One of the best parts of attending a conference is the after parties and networking events. Instagram and Snapchat are an ideal place to share candid photos from after parties. (Just be sure they are appropriate!) Also, make sure to tag the people in your photos and use the correct hashtag.

Share Selfies (And Photos With Other Attendees!)

Conference selfies are a great way to show how much fun you are having. But, they can also be a great networking tool. Ask a new friend to take a selfie, share it on Twitter with the conference hashtag and tag their Twitter handle.

Or, you can be cool like Matt Siltata and bring a prop to encourage people to take photos. (It is worth mentioning that Matt’s beard has its own Twitter handle, because of course it does.)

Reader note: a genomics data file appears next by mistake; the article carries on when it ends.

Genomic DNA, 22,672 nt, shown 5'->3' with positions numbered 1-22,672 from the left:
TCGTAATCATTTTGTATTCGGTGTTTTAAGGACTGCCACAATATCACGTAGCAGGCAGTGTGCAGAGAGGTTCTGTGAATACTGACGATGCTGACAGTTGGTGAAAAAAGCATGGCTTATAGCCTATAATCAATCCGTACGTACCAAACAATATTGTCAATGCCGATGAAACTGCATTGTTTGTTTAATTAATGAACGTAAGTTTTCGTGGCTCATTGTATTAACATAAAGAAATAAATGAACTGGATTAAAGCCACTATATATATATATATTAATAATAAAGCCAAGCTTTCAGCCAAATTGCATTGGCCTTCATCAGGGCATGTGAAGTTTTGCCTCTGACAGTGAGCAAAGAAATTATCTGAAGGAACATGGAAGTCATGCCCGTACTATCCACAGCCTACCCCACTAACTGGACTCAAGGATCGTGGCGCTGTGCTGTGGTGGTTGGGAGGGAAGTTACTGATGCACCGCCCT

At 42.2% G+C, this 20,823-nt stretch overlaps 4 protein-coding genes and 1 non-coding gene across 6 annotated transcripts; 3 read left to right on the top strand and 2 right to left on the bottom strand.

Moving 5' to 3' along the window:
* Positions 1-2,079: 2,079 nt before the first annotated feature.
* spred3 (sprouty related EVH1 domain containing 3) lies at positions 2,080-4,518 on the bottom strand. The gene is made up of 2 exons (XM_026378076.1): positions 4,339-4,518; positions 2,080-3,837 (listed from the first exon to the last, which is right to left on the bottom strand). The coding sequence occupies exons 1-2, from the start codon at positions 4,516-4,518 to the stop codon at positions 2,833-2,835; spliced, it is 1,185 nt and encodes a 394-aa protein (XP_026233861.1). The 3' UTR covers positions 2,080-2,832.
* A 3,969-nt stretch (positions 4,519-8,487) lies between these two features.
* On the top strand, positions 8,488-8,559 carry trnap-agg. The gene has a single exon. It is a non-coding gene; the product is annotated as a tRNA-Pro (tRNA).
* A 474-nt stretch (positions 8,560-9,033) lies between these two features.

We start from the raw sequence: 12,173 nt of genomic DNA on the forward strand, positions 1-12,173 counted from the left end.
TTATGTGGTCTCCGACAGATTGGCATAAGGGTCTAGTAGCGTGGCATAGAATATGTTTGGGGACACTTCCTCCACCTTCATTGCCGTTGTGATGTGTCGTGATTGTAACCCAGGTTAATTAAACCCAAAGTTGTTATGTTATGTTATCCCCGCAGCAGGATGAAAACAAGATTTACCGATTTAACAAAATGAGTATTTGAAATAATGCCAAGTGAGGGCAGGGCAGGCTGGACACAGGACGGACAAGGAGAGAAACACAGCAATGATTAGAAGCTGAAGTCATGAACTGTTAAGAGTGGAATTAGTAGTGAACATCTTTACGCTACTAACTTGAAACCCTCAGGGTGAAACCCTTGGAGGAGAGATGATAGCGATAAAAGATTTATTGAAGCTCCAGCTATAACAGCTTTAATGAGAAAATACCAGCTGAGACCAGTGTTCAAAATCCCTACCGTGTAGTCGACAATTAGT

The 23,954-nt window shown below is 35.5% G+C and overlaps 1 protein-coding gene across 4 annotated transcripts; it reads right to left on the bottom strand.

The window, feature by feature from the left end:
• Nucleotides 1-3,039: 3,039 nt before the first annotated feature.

Get Your Networking On

Offering live coverage of a conference is a pretty easy way to grow your online presence. But it can also be a great way to network, both online and in real life. “Hey, it has been great talking to you! Can we take a selfie for me to include in my recap post?” is an easier ask than “Hey, we should do something…sometime.”

Want to learn more about how to get the most out of networking at conferences? Check out this episode of Marketing Nerds with Kelsey Jones, Debbie Miller, and Amanda Russell.

Your browser does not support the audio element.

Image Credits: 

Featured Image: Deposit Photos

Why Does Pseudoscience Win At The Olympics?

The newest sensation sweeping the Games is cupping, an ancient bloodletting practice originally used to purge chi. Nowadays, it’s typically extolled as a device to remove “stagnant blood, expel heat, treat high fever, loss of consciousness, convulsion, and pain.” There’s no scientific consensus as to how bursting capillaries with heated cups accomplishes this, but it can certainly have some medical effects … like possibly necrosis.

Coagulated blood from a cupping session. Wikimedia Commons